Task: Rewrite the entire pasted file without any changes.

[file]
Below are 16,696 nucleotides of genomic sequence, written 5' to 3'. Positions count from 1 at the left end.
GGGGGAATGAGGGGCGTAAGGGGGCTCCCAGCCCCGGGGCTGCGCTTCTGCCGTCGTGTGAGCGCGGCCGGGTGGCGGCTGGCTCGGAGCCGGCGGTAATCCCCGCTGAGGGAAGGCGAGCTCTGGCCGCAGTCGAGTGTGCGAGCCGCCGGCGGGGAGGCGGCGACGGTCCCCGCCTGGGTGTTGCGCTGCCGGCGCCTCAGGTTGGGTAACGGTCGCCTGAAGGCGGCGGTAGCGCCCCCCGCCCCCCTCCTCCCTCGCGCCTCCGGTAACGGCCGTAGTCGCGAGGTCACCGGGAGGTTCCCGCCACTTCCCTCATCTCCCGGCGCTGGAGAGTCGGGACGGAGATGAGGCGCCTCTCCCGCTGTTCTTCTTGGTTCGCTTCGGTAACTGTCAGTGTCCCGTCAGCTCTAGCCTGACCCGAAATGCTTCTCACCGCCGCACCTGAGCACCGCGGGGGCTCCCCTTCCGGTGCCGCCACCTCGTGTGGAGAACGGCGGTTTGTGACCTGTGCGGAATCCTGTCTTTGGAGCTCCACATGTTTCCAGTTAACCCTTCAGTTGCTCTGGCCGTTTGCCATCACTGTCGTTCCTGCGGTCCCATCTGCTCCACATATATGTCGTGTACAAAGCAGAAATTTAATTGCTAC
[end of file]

Below are 16,696 nucleotides of genomic sequence, written 5' to 3'. Positions count from 1 at the left end.
GGGGGAATGAGGGGCGTAAGGGGGCTCCCAGCCCCGGGGCTGCGCTTCTGCCGTCGTGTGAGCGCGGCCGGGTGGCGGCTGGCTCGGAGCCGGCGGTAATCCCCGCTGAGGGAAGGCGAGCTCTGGCCGCAGTCGAGTGTGCGAGCCGCCGGCGGGGAGGCGGCGACGGTCCCCGCCTGGGTGTTGCGCTGCCGGCGCCTCAGGTTGGGTAACGGTCGCCTGAAGGCGGCGGTAGCGCCCCCCGCCCCCCTCCTCCCTCGCGCCTCCGGTAACGGCCGTAGTCGCGAGGTCACCGGGAGGTTCCCGCCACTTCCCTCATCTCCCGGCGCTGGAGAGTCGGGACGGAGATGAGGCGCCTCTCCCGCTGTTCTTCTTGGTTCGCTTCGGTAACTGTCAGTGTCCCGTCAGCTCTAGCCTGACCCGAAATGCTTCTCACCGCCGCACCTGAGCACCGCGGGGGCTCCCCTTCCGGTGCCGCCACCTCGTGTGGAGAACGGCGGTTTGTGACCTGTGCGGAATCCTGTCTTTGGAGCTCCACATGTTTCCAGTTAACCCTTCAGTTGCTCTGGCCGTTTGCCATCACTGTCGTTCCTGCGGTCCCATCTGCTCCACATATATGTCGTGTACAAAGCAGAAATTTAATTGCTAC